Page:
CS 201: Positive Computing for Digital Wellbeing, UICHIN LEE, Computer Science Department

Speaker: Uichin Lee
Affiliation: UCLA - Computer Science Department


Digital wellbeing means that people use digital technologies to work productively, facilitate the social relationship, and sustain healthy lives in a balanced way without experiencing adverse side effects such as distraction, dependence, and safety/privacy threats. However, user interface research in HCI so far neglected how to design user interfaces that can effectively mitigate such side effects. While traditional user interface design mostly aims to minimize interaction friction, I argue that to promote digital wellbeing, increasing interaction friction or even blocking user interaction would be beneficial. This observation can be conceptualized as an interaction restraint framework that generalizes existing restrictive user interaction design for digital wellbeing. After illustrating the key design dimensions and related design concepts, I will review recent interaction restraint systems for regulating smartphone usage and in-vehicle conversational interactions and further discuss the roles of machine intelligence and behavioral economics in designing interaction restraint agents.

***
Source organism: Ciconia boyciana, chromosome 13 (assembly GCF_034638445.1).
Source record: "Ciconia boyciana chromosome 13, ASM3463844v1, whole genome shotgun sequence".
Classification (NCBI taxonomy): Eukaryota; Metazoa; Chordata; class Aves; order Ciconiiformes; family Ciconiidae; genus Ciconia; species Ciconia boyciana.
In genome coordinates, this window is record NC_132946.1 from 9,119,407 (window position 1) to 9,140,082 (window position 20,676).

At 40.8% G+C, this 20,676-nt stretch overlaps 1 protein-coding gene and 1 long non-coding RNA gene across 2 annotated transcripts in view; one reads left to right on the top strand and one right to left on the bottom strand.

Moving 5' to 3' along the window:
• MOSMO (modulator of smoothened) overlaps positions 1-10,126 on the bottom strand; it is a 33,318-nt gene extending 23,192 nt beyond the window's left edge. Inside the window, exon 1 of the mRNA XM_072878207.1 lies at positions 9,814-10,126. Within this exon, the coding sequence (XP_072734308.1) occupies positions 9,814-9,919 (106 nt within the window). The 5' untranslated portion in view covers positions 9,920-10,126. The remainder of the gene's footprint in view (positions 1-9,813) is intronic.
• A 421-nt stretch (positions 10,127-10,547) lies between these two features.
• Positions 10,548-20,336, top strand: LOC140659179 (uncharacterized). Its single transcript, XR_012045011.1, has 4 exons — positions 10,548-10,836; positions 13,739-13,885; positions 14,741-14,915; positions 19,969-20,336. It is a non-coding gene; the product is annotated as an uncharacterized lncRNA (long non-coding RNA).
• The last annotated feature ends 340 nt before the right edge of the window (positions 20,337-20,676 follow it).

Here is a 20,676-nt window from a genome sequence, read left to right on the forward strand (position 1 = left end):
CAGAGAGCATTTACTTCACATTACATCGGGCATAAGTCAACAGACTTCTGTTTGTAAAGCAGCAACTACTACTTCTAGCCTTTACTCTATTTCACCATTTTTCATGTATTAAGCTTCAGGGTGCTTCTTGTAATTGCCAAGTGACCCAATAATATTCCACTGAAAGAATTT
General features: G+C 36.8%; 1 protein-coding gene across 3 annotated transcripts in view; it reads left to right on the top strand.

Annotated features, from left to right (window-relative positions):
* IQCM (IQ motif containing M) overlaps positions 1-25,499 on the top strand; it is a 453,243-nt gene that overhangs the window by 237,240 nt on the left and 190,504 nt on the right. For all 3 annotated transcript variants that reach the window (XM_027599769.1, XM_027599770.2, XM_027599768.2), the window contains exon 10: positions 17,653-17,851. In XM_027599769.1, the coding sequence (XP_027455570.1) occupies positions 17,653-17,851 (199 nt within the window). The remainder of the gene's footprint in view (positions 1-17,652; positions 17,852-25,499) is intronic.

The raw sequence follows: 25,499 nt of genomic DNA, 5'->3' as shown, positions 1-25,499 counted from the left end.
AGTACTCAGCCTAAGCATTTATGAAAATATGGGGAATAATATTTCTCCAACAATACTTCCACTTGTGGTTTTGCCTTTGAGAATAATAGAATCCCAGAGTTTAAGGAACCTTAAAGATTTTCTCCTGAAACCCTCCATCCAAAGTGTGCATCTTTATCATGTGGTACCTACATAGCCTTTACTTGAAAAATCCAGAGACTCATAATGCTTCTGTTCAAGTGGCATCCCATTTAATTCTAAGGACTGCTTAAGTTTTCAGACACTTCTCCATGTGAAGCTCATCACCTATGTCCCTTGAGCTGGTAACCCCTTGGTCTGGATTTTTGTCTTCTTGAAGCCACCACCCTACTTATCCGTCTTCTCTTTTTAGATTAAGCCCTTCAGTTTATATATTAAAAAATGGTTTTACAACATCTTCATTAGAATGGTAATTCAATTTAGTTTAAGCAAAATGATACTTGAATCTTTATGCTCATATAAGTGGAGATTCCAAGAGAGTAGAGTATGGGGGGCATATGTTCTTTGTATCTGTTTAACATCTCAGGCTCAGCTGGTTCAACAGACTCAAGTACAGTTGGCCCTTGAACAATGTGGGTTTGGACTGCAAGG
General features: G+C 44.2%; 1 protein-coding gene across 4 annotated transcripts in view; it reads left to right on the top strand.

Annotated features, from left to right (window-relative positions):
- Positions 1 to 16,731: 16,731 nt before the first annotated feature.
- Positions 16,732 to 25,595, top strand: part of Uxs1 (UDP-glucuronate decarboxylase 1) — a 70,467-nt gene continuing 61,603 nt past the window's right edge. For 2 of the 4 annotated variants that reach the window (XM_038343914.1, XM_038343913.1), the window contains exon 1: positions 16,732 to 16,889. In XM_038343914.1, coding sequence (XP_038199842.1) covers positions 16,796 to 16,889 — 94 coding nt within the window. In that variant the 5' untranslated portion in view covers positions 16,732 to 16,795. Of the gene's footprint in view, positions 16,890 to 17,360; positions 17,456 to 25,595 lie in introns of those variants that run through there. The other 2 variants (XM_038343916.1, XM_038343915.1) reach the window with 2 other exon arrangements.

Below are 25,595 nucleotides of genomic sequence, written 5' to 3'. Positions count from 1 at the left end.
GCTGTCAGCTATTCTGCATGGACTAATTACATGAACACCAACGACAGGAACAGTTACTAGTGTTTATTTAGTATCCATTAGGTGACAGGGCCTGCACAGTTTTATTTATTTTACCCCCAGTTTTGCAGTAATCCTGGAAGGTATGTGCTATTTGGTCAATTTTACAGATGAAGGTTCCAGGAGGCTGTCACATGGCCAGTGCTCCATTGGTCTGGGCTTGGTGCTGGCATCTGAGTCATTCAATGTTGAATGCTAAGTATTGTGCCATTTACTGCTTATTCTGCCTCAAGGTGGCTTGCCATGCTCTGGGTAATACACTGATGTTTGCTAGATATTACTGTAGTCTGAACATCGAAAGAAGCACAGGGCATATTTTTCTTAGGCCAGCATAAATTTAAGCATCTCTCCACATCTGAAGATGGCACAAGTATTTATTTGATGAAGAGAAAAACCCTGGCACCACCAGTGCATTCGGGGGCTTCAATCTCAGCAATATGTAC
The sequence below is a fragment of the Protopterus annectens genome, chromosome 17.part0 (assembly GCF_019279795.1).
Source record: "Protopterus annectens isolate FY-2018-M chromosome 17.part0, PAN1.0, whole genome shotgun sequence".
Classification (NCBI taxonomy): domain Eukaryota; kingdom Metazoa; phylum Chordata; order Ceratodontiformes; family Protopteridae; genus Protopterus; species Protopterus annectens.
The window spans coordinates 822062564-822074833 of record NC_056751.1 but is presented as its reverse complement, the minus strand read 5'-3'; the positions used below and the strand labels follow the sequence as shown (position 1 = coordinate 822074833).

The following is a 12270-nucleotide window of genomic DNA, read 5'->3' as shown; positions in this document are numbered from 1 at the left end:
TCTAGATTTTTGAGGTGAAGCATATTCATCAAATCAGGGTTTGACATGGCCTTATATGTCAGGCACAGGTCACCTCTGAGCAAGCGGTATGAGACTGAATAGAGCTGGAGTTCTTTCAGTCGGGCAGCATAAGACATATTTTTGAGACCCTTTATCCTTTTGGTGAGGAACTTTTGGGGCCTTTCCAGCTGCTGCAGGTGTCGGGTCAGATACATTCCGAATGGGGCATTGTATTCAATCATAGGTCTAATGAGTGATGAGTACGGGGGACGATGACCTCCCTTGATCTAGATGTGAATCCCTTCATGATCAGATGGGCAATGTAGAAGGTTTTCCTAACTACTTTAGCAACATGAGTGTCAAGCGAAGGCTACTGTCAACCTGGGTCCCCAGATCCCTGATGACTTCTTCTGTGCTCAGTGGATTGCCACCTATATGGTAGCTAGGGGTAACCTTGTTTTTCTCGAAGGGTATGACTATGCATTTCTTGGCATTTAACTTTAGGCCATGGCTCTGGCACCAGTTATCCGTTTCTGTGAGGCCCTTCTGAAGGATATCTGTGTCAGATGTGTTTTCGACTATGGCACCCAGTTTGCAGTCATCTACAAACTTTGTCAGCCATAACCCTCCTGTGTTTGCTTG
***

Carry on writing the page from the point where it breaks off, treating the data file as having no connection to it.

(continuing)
Dr. Uichin Lee is an associate professor in the Department of Industrial and Systems Engineering and in the Graduate School of Knowledge Service Engineering at Korea Advanced Institute of Science and Technology (KAIST). He received the B.S. in computer engineering from Chonbuk National University in 2001, the M.S. degree in computer science from KAIST in 2003, and the Ph.D. degree in computer science from UCLA in 2008. He continued his studies at UCLA as a post-doctoral research scientist (2008-2009) and then worked for Alcatel-Lucent Bell Labs as a member of technical staff till 2010. His research interests include Human-Computer Interaction, Social Computing, and Ubiquitous Computing, with specific focus on building and evaluating intelligent positive computing systems that leverage novel computing technologies with sensing, networking, and computing capability (e.g., smartphones, wearables, and Internet of Things) to better understand and deal with threats to the well-being of users.

Date(s) - May 23, 2019
4:15 pm - 5:45 pm


3400 Boelter Hall
420 Westwood Plaza, Los Angeles California 90095

 UCLA Samueli Materials Science and Engineering